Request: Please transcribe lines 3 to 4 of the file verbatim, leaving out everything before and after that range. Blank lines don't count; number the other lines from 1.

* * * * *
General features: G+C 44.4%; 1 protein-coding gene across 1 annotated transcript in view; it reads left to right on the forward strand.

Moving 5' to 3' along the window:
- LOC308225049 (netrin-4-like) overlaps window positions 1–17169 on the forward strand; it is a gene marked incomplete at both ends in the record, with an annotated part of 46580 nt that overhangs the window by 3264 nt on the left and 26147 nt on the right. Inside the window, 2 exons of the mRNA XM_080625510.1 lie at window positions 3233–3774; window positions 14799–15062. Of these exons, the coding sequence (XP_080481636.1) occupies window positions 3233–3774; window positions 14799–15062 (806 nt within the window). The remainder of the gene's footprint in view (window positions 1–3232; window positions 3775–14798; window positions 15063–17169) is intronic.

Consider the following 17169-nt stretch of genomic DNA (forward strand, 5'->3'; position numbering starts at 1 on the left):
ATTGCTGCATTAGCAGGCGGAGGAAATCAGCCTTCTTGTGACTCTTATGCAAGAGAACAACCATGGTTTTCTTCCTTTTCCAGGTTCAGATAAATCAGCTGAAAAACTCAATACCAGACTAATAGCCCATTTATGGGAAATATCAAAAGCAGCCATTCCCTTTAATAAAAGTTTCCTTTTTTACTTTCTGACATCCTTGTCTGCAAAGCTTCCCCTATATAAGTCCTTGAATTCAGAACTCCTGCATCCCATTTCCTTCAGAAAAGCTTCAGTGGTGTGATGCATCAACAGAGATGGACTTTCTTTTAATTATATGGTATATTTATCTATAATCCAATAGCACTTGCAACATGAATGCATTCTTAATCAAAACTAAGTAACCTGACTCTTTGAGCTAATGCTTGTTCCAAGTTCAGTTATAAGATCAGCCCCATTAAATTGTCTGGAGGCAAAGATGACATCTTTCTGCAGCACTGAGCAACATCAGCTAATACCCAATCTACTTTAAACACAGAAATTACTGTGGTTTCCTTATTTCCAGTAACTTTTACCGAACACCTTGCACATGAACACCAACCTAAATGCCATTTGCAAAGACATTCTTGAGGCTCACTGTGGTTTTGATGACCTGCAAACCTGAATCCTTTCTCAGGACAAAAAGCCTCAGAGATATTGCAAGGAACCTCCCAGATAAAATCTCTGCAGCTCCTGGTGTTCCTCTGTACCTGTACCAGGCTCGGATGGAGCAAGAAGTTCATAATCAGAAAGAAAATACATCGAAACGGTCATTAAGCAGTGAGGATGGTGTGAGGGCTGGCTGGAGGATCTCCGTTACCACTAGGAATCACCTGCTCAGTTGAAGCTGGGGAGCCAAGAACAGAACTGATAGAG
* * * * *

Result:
- LOC308225049 (netrin-4-like) overlaps window positions 1–17169 on the forward strand; it is a gene marked incomplete at both ends in the record, with an annotated part of 46580 nt that overhangs the window by 3264 nt on the left and 26147 nt on the right. Inside the window, 2 exons of the mRNA XM_080625510.1 lie at window positions 3233–3774; window positions 14799–15062. Of these exons, the coding sequence (XP_080481636.1) occupies window positions 3233–3774; window positions 14799–15062 (806 nt within the window). The remainder of the gene's footprint in view (window positions 1–3232; window positions 3775–14798; window positions 15063–17169) is intronic.

Consider the following 17169-nt stretch of genomic DNA (forward strand, 5'->3'; position numbering starts at 1 on the left):